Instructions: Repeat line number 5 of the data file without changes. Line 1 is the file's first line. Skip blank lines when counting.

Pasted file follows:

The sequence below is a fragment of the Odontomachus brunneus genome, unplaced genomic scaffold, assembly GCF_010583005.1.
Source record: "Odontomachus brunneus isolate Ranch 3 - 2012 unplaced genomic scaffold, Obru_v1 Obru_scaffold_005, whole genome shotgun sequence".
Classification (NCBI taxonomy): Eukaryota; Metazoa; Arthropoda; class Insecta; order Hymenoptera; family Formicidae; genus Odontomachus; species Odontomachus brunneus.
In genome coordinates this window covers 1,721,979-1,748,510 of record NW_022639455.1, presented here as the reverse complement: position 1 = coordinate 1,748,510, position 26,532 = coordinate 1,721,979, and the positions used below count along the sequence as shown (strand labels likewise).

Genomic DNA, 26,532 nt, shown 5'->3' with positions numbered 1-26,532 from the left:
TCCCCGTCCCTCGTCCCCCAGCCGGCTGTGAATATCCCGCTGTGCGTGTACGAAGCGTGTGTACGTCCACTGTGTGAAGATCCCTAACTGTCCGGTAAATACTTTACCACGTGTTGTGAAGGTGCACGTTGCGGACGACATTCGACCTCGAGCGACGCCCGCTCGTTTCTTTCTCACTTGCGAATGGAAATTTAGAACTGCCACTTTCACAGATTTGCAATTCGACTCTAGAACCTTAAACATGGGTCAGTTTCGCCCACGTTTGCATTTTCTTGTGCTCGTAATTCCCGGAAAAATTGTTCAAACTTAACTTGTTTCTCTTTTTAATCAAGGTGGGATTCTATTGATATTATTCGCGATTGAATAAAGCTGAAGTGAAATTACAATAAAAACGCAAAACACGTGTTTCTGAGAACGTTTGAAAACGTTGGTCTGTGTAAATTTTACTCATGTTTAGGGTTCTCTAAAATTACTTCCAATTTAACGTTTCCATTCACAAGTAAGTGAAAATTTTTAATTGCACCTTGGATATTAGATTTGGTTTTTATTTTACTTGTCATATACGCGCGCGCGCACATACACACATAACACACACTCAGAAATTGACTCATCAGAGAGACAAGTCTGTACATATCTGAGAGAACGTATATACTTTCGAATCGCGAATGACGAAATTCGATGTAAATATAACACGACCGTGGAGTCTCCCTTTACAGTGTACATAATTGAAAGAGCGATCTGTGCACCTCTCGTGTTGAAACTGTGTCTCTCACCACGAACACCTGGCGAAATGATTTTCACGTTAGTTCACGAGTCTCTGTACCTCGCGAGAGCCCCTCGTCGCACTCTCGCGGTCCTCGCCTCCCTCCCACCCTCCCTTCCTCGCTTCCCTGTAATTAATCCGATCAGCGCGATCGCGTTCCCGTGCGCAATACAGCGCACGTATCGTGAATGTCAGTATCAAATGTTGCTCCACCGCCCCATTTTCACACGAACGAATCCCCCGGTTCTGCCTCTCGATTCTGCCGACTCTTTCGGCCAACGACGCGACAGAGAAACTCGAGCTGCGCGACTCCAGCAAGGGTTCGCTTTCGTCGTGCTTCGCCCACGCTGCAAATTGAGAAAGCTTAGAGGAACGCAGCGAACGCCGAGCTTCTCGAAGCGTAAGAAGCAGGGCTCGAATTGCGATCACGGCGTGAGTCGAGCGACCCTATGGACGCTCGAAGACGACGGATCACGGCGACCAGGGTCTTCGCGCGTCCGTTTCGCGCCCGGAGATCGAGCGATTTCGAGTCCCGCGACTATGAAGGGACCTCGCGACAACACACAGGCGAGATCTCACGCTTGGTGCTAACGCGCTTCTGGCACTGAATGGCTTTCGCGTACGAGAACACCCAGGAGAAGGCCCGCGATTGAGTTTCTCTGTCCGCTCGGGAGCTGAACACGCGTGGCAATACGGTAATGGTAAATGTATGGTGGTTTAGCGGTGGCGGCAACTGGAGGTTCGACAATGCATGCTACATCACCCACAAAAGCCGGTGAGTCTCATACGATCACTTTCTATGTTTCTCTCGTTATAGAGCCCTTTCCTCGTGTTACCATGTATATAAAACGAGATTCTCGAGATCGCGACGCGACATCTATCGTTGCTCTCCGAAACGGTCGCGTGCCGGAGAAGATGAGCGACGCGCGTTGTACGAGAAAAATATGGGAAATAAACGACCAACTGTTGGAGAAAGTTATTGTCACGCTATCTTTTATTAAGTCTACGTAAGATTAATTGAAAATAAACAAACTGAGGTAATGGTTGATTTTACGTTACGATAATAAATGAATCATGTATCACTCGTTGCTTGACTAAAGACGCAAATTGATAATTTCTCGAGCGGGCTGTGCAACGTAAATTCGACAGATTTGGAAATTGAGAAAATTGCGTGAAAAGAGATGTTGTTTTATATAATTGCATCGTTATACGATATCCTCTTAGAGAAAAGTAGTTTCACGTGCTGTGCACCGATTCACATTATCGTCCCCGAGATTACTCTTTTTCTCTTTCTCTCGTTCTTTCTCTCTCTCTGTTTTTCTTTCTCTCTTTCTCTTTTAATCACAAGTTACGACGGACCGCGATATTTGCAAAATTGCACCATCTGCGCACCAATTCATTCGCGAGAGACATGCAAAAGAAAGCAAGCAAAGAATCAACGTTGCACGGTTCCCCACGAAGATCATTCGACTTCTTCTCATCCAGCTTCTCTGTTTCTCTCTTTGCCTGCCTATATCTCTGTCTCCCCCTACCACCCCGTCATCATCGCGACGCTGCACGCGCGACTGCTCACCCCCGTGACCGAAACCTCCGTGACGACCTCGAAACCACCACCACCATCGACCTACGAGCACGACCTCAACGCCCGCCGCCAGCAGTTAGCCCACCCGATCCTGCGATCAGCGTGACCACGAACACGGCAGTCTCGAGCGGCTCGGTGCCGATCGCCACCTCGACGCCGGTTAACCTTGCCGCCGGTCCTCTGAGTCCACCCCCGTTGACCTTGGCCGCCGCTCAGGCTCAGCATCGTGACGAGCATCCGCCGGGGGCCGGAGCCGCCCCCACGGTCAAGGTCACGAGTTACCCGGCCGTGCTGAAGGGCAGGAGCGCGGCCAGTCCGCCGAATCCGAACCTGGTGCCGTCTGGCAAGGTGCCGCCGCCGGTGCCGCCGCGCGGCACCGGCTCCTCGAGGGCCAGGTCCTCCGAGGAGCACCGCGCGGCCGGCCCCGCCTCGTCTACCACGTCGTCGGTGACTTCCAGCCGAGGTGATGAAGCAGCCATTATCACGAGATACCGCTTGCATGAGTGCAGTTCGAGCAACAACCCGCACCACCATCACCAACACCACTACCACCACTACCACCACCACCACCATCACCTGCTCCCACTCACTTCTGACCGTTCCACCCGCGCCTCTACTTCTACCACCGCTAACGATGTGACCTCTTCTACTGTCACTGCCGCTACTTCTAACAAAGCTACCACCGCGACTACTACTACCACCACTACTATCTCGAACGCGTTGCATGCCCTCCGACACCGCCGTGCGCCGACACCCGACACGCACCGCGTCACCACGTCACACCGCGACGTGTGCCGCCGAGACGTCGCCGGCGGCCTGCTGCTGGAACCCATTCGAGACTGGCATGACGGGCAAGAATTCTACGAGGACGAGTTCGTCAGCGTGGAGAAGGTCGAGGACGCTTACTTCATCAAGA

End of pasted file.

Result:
Genomic DNA, 26,532 nt, shown 5'->3' with positions numbered 1-26,532 from the left: